Techno, of the caliber that Voices from the Lake produces, has this quality that I can only describe as immersive. It's unique from other forms of dance music in the sense that it induces a hypnotized state of mind. It is not a traditional linear narrative, but instead a kind of open world that encourages you to get lost in the intricacies of sound design and sonic texture. While listening, I felt like I was underwater, with my ears sometimes surfacing to hear people behind me whistling and blurting like they'd lost their minds, "Fuck yeah! Yes! Yes! Oh my god! Woooo!"
The volume increased, and the metronomic whir of the kick filtered down into a dull, encompassing throb. Neel, one half of the duo (the other is Donato Dozzy), leaned over to a TR-909 and started punching in patterns while manipulating a delay, causing melodies and percussion to stretch out like a mirror staring into a mirror. More screams. Their set was much harder and more dancefloor-focused than their recorded works might suggest, with recognizable elements augmented by a constant low boom. It was one of the best live performances I've ever heard.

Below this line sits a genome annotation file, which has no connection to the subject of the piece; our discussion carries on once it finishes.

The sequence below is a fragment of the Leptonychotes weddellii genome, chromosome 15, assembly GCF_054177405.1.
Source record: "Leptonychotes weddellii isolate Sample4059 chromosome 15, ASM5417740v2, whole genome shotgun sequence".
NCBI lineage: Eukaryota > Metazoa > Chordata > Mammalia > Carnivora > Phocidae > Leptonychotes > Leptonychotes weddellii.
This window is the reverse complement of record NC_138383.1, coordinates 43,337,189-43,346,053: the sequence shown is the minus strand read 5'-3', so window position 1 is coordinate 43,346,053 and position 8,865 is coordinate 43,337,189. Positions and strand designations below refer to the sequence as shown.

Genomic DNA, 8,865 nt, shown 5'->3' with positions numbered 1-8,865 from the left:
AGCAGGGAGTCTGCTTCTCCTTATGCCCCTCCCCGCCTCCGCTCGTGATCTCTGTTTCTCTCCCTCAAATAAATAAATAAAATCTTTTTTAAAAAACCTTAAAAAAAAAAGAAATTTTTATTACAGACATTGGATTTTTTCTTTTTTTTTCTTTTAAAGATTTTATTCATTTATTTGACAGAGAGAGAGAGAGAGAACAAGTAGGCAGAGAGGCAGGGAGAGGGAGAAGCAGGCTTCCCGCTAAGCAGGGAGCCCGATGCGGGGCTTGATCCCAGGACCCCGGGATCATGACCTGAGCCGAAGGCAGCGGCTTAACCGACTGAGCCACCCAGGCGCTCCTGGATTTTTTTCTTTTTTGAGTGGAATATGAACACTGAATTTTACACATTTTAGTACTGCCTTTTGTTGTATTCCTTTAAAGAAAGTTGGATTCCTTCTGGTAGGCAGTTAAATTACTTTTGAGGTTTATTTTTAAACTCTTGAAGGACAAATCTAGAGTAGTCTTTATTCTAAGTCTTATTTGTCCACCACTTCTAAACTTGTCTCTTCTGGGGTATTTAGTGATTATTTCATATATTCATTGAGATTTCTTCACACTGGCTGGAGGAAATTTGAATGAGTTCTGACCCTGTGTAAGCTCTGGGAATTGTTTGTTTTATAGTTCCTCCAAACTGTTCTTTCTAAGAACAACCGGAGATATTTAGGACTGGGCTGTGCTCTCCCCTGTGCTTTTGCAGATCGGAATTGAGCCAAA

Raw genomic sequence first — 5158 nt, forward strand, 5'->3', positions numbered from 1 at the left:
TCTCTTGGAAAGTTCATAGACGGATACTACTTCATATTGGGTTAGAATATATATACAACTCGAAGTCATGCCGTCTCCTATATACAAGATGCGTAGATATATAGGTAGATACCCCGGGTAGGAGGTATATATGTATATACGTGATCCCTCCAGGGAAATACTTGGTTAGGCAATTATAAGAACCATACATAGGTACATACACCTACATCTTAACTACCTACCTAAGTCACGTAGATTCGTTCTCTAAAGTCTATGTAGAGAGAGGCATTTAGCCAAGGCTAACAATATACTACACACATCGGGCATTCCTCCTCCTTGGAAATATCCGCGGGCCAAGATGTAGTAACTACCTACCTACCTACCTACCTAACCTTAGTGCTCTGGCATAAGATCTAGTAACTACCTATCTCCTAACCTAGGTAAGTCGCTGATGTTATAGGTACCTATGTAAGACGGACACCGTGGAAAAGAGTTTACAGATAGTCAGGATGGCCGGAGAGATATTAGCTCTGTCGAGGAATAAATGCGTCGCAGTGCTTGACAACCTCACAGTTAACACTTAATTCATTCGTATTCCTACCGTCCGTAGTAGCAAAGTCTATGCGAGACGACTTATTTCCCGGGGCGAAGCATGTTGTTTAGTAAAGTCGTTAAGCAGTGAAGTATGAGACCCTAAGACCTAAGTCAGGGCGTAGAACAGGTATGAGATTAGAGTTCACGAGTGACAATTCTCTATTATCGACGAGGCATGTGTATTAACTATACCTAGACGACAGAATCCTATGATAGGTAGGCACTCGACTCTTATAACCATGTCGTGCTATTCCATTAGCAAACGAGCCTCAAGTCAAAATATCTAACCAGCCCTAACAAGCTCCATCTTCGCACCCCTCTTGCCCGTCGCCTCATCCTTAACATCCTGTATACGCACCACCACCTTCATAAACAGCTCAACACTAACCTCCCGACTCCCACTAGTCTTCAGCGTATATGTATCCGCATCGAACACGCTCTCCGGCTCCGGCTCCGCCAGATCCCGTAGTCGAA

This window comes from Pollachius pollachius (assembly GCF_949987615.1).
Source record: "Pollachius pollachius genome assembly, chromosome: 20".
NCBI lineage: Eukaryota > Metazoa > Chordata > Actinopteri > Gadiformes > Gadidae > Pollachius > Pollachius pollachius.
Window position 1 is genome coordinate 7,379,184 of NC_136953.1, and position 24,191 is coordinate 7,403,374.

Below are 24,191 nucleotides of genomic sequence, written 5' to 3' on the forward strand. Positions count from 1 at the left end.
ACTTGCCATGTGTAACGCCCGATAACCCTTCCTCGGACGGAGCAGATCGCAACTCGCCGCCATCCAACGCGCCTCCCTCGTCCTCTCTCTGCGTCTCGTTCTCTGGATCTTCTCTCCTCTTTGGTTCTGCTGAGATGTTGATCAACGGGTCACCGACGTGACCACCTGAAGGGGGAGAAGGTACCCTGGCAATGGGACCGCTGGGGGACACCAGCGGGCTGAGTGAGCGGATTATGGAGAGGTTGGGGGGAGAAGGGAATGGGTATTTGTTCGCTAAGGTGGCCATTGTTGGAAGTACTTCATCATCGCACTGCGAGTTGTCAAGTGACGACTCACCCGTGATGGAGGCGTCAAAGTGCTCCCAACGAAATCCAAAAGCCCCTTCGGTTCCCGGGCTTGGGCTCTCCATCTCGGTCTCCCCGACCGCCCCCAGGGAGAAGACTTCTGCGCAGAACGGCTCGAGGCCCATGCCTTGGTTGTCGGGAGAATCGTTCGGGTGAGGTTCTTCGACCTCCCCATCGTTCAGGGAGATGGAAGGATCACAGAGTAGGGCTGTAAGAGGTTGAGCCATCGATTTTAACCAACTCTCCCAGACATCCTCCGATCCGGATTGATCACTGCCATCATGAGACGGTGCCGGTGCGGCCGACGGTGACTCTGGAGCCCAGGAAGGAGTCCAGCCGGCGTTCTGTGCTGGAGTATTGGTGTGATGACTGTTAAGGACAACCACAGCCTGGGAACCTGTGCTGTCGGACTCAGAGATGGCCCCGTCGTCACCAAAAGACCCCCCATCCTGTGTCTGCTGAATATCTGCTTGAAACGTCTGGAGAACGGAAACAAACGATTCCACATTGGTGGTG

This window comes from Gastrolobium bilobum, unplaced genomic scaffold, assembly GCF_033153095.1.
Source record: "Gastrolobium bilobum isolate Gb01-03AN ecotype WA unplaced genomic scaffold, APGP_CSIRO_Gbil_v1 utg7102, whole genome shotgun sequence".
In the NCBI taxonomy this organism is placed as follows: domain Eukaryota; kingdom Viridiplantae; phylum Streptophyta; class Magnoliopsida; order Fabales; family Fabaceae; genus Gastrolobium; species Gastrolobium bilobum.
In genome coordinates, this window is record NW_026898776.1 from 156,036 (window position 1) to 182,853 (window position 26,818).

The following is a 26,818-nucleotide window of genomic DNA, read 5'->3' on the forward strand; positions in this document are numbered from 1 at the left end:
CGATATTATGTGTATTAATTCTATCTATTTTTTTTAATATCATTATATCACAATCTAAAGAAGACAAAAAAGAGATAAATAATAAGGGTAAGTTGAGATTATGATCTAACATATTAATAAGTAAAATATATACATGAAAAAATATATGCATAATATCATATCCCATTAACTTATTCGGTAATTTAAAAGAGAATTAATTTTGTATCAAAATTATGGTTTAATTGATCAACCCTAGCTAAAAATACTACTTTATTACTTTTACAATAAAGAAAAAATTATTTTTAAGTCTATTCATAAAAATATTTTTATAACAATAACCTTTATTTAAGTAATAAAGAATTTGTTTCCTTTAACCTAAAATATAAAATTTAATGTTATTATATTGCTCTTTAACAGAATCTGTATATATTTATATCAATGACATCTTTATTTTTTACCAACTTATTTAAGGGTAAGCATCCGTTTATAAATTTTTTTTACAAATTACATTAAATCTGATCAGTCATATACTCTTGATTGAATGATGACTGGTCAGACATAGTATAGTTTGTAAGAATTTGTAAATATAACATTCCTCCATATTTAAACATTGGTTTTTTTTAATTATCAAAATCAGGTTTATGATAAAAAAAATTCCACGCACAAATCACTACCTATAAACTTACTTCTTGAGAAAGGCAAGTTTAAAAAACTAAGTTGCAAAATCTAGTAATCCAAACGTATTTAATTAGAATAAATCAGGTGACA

I looked around and saw that everyone was moving back and forth in a kind of trance-like synchronized sway. I remembered a quote from a conversation I had with a friend about the probability of techno's popular ascendancy: "They don't need to understand right away, they just need to be given the opportunity to understand that other people understand it, and maybe they'll understand it later."